PERRY -- Patrick Ivey stood in a brown suit jacket and orange collared shirt as student milled around him, wandering the Middle Georgia Career Exploration Scavenger Hunt on Thursday.
The brightly colored shirt signified that he was a “mystery person,” prompting students to occasionally stop and ask him yes or no questions in an attempt to guess his profession.
Do you work on (Robins Air Force) Base? No. Are you a teacher? No. A professor? No. Are you in education? Yes. Are you a dean? No. Do you work at a college? Yes.
Eventually, they would guess that Ivey, the director of career services for Middle Georgia Technical College, is a counselor, but Ivey also took the time to make it a teachable moment.
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“Don’t stress out and think ‘I have to make a decision today that’s going to last the rest of my life,’” he told students as they prepared to peruse booths with representatives from various professions. “It’s going to evolve over time. I’m not doing anything close to what I thought I would be doing when I was your age. You go for the things that you love and the things that you’re good at, and that will propel you the rest of the way.”
The annual event, held in the McGill Marketplace at the Georgia National Fairgrounds and Agricenter, allowed hundreds of students -- mostly 10th-graders -- from Houston, Peach and Dooly counties to gain insight about job opportunities and the requirements of different occupations as they plan for their futures.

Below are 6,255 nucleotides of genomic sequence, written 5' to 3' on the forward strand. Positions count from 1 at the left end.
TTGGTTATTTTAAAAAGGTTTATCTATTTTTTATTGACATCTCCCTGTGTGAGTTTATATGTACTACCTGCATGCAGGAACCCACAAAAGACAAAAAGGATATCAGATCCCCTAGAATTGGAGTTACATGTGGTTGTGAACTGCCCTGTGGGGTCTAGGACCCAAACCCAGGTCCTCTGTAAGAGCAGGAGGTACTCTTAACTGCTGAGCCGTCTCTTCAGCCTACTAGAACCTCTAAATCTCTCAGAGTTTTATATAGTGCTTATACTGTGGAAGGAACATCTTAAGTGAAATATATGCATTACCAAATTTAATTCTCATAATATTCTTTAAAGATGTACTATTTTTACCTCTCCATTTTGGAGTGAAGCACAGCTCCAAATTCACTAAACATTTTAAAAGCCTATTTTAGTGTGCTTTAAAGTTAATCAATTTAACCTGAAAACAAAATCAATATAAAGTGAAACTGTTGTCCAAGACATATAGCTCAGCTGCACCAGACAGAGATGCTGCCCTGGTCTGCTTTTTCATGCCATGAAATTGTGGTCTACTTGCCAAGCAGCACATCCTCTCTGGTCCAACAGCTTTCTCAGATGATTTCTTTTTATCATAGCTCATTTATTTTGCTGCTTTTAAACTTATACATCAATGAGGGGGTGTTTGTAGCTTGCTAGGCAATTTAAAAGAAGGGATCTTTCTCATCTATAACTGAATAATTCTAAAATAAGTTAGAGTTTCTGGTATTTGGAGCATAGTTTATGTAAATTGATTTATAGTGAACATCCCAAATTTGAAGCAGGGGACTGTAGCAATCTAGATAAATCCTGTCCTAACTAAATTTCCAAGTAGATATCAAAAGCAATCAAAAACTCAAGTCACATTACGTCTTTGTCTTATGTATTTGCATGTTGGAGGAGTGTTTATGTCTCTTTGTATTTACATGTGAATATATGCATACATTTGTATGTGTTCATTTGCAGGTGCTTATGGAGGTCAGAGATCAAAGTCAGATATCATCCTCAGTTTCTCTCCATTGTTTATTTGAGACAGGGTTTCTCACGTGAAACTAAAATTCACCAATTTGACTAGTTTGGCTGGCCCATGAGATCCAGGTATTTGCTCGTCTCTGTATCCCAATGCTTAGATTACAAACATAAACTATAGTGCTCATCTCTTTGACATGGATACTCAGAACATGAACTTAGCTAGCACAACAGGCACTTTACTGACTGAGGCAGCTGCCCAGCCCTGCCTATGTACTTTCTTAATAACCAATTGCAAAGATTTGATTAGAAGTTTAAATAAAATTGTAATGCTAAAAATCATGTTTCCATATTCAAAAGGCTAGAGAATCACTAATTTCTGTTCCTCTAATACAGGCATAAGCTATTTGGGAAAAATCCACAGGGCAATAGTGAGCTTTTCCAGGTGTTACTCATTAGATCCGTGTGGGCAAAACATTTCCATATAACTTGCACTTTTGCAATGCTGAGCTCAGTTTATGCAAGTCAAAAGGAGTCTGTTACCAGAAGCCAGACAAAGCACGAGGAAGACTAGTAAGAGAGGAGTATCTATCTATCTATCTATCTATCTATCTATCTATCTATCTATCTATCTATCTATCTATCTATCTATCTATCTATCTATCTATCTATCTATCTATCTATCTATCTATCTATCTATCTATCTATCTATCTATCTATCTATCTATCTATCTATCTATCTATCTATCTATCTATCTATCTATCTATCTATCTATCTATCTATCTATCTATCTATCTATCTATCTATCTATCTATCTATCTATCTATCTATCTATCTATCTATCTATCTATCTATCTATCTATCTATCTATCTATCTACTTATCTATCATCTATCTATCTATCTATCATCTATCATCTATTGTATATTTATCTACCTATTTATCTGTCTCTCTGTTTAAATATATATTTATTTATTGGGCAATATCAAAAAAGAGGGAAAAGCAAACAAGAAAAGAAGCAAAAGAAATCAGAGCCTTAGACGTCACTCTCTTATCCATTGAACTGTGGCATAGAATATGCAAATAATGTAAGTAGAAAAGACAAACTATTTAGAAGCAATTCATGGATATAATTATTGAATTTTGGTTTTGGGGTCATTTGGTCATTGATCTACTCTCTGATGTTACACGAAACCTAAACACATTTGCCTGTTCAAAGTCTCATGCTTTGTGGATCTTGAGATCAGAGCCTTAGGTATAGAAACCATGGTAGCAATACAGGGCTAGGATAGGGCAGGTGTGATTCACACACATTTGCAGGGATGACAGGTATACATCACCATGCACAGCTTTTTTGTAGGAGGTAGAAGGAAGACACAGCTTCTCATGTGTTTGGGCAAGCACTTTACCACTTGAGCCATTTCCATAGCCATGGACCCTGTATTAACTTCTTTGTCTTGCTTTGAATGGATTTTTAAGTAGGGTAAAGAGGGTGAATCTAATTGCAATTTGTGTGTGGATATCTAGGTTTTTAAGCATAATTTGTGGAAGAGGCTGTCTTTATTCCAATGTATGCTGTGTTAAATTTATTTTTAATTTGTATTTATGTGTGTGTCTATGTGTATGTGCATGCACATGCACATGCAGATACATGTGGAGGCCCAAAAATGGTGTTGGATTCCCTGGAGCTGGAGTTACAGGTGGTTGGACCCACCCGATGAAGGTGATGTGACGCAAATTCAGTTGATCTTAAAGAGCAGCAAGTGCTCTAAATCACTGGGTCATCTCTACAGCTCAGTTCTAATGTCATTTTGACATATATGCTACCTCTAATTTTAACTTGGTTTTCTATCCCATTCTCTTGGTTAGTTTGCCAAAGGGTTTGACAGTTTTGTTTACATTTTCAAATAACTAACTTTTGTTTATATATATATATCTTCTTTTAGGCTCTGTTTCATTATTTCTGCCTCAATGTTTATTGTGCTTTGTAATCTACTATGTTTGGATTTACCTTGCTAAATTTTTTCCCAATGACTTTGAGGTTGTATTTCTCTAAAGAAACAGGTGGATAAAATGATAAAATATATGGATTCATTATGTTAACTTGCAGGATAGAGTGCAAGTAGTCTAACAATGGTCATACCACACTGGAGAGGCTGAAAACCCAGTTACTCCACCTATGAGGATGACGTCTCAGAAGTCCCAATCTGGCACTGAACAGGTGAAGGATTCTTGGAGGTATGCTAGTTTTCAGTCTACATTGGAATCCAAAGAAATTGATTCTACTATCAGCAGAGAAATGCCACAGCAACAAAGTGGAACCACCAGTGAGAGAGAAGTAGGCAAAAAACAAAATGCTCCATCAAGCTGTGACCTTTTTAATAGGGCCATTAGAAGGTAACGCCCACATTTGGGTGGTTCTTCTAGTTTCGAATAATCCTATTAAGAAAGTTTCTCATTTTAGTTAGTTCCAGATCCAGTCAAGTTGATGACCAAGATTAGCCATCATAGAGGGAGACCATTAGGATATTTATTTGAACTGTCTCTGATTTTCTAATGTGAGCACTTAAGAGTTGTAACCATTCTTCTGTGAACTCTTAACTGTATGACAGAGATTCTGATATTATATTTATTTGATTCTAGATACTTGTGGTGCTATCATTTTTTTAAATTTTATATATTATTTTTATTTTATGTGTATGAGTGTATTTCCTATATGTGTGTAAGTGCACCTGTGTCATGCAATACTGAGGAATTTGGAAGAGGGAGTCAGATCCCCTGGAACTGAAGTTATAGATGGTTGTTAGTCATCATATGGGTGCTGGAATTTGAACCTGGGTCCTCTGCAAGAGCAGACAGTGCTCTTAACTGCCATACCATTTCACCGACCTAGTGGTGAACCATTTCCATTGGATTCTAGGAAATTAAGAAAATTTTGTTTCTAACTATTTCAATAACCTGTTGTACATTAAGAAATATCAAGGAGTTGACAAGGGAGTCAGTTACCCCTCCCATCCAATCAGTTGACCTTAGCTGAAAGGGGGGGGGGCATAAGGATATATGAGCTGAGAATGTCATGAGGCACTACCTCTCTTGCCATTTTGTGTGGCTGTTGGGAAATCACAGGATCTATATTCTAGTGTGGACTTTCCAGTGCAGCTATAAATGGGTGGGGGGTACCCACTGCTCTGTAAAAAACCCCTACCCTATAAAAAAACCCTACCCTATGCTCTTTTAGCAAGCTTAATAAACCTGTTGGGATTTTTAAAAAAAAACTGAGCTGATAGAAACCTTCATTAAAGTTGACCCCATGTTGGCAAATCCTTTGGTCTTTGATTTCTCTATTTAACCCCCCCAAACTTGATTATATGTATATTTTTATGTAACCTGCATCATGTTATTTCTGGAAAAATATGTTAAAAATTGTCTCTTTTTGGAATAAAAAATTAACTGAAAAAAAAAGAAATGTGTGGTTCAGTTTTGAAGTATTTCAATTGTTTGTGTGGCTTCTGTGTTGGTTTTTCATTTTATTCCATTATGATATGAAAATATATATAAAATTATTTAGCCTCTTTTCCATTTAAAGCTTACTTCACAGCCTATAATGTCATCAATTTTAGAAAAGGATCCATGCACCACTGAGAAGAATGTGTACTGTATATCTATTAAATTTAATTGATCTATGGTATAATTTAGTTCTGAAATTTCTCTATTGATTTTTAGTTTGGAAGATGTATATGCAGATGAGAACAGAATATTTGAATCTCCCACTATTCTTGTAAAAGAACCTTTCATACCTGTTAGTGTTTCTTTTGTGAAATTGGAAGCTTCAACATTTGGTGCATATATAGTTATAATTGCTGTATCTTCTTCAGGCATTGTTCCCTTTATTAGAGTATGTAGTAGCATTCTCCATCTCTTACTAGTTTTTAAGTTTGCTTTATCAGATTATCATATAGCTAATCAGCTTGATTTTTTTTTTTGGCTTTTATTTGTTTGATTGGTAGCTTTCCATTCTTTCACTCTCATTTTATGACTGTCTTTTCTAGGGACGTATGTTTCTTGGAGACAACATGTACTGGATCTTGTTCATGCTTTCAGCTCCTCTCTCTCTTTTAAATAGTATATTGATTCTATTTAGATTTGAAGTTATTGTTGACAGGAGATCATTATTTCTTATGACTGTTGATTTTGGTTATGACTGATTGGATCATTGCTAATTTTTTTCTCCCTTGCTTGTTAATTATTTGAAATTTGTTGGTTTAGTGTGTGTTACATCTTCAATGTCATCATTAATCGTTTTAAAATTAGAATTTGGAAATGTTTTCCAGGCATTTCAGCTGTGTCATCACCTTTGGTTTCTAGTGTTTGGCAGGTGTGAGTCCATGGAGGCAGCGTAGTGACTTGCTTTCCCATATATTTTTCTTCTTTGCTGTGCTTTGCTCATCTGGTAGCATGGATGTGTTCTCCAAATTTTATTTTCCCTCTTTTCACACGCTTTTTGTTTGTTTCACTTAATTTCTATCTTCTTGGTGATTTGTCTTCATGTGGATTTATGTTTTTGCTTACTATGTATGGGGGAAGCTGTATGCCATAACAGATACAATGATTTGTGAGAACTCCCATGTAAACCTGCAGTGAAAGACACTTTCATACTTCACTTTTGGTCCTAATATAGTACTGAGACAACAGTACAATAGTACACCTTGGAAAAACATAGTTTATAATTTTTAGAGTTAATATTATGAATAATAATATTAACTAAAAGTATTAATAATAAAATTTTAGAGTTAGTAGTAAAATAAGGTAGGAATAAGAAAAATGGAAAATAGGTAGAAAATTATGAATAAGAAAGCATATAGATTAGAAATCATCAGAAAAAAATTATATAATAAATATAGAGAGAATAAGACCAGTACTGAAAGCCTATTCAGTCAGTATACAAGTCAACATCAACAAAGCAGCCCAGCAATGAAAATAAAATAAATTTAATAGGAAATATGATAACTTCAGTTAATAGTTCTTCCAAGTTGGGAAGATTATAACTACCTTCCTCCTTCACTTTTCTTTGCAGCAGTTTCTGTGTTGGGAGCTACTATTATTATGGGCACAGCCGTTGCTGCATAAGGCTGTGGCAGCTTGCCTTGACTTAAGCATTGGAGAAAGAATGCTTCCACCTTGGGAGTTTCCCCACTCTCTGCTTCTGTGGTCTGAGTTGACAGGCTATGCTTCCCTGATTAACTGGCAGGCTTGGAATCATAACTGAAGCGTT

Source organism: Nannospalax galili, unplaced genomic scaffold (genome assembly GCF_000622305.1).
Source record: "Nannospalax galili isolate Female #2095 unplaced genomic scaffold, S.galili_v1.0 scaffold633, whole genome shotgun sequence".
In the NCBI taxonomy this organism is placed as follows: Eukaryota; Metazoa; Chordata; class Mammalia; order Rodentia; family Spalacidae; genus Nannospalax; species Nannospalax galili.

“Tenth grade is typically a time when they’ve done some exploration, and they’re getting a little closer to making decisions about college and taking classes that may prepare them for a particular career,” said Barbara Wall, director of career, technical and agricultural education for Houston County schools.
Exhibitors included Northrop Grumman Corp., Frito-Lay and the GBI. Students asked questions ranging from “How much money do you make?” and “What type of training do you need?” to “What’s a typical day like?” and “What advancement opportunities are available in your field?”
O’Na Reed, a 10th-grader at Veterans High School, said she aspires to be a nurse or obstetrician/gynecologist. She took the time to speak with paramedics and fire department representatives but spent much of the day talking to college representatives.
Tracy Marshall, coordinator for Fort Valley State University’s Office of Diversity and International Affairs, said the opportunity to reach the students at a career fair was key.
“It’s very important for us to expose our students to the idea of going to college,” she said, stressing that they were also making students aware of dual-enrollment opportunities, which allow them to earn college credit while still in high school. “This gives the opportunity to connect the dots between college and a career.”
To contact writer Caryn Grant, call 256-9751.